I, too, believe all Catholic beliefs are explicitly or implicitly indicated in Holy Scripture (or harmonious with it), and accept the material sufficiency of Scripture . . .

[I]t is just as central and crucial to us as it was to the Fathers.. . . the Scriptures, which all Christians agree are inspired, “God-breathed” words.

. . . the fact that the Fathers constantly cited Scripture, too, . . .

I constantly appeal to the Scriptures . . .

[T]he Catholic Church’s doctrine is indeed entirely harmonious with Scripture (as I believe), . . .

I have searched the Scriptures up and down, too, to see if Catholic doctrine can be squared with it. I have concluded that it does . . .

Catholics appeal to the Scripture just as much as Protestants do . . .

(Critique of: Denying Sola Scriptura: The Attempt to Neutralize the Bible [by Gary DeMar], 1999)

Scripture is authoritative. It has inherent authority. All of it must be taken into account. All of these things are wholeheartedly accepted by Catholics.

No one denies that the Bible is unique.

(Why Sola Scriptura is Self-Defeating and False if it Isn’t in the Bible, 2004)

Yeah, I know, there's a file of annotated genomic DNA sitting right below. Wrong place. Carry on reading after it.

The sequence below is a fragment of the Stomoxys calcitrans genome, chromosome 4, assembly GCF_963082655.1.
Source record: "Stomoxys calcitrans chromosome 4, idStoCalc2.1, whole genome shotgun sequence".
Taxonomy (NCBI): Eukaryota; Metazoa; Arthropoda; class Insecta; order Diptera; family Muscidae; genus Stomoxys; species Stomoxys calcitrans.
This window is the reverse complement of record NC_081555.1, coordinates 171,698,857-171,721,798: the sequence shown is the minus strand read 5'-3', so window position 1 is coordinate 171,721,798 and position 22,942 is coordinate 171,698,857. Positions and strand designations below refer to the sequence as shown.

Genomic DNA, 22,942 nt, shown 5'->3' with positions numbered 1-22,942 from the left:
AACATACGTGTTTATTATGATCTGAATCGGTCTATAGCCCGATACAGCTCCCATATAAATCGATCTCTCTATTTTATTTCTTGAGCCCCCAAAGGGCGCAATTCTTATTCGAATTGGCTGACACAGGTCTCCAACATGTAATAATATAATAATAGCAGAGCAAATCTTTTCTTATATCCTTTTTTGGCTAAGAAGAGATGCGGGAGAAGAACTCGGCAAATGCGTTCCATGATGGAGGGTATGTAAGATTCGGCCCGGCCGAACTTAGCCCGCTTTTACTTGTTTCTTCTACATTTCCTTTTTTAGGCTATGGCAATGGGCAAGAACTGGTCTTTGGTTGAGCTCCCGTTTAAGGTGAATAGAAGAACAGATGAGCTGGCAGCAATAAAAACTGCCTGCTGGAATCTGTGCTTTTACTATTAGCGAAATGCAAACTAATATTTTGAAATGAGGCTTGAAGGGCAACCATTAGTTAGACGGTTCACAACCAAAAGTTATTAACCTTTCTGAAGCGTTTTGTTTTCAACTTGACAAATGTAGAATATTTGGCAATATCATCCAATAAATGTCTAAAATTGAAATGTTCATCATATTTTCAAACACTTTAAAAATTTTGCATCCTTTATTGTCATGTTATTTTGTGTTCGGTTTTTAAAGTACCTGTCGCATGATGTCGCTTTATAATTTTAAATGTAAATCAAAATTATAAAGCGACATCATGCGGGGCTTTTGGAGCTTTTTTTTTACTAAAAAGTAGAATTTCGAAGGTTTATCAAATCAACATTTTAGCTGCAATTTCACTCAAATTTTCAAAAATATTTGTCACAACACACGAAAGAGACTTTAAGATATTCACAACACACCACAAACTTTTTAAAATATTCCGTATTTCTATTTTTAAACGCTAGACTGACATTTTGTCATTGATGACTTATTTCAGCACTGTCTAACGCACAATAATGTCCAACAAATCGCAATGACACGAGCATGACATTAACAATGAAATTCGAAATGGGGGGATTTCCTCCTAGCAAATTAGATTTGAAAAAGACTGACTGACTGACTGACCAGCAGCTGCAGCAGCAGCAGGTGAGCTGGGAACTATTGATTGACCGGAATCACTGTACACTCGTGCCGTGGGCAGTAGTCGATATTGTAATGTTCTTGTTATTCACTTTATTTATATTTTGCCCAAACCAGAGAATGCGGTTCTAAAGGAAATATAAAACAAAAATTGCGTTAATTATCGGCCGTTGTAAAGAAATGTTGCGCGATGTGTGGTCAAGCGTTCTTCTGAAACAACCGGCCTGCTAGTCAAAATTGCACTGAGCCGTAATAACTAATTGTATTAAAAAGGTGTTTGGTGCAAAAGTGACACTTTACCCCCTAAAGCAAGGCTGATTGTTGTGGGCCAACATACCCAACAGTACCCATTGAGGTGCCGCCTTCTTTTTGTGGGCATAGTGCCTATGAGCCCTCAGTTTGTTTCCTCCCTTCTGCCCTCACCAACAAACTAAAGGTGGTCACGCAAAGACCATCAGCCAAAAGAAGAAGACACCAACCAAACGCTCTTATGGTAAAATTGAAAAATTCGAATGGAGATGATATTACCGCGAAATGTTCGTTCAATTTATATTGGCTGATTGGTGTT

Catholics, too, accept “whatever was established by the proofs and teachings of the Holy Scriptures.” [Dionysius of Alexandria]

. . . the material sufficiency of the Scriptures, with which Catholics wholeheartedly agree. I utilize this method myself in almost all of my exegetical discussions with Protestants, and in papers such as my lengthy treatments of the Trinity and the Deity of Jesus. I argue that issues can be resolved by recourse to Scripture Alone (material sufficiency), . . . When I refute heresies such as Mormonism or the Jehovah’s Witnesses, I argue from Scripture.

Hippolytus severely criticizes heretics for not appealing to the Scriptures. This is what all Christians do. The Fathers do it, Catholics do it (it is the overwhelming emphasis of my own apologetics and evangelistic apostolate), . . .

Catholics, too, “demonstrate” things from the Scriptures.